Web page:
Through his project, the designer aimed to prepare furniture-buyers for a time in the future when all products will have to be imported from earth to space.
"This product is a small step closer to Mars, but aims to set up the ground base of a way of thinking about the production implication of the early stage of space colonisation," said the designer.
Concerned with the cost of getting furniture to new homes on the planet, Missé used a thin, lightweight material that would allow more units to be moved per-delivery.
"Before industries get set up in this new home all products will have to be imported from Earth," he said. "This will be a drastic change in the way we look at the production: transportation will represent most of the cost – estimations are yet around €5,000 per kilogram with limited storage volume."
Weighing only 500 grams and measuring only two millimetres thick, Missé's Mars Chair is designed to be both cost and space efficient, taking up only one centimetre of space when stacked, which adds up to just 1.5 metres per 100 chairs.
Despite being extremely lightweight and thin, Missé claims that his chair can "support the weight of a sumō wrestler on Mars," with angled legs that provide better stability when in low gravity.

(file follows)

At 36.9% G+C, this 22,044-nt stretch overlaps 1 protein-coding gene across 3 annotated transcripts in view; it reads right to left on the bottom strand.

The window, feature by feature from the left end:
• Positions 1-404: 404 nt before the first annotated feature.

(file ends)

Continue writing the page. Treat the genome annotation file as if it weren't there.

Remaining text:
Due to this efficient strength-to-weight ratio, the choice of carbon fibre is not as expensive a choice as it typically would be.
"Carbon fibre is usually an expensive material, however in this context, its ratio between weight and strength will make it a cheap alternative to most furniture’s materials," he said.
"Even by adopting the Earth furniture's regulations to Mars gravity, this chair weighs only 500 grams. "This approach allows us to save around €7,000 per Mars Chair as well as 75 per cent of the packed volume compared to an average stackable chair."
As plans for Mars habitation are slowly becoming a reality, more and more designers are creating products suited for the galactic endeavour.
Ma Yansong, founder of MAD Architects, has designed a sci-fi-inspired furniture collection suited for life on Mars. The Martian range includes a dining table, a chaise lounge chair, a candlestick, and floor-to-ceiling lights made from aluminium, bronze and stainless steel.
Central Saint Martins graduate Christine Lew has also created a series of products to be used in ordinary, everyday tasks when humanity has been relocated to space. Her collection The Galactic Everyday features items such as a "bath suit" that enables humans to bathe inside their space suit, and a vacuum-suctioning dressing gown to be worn post-bath.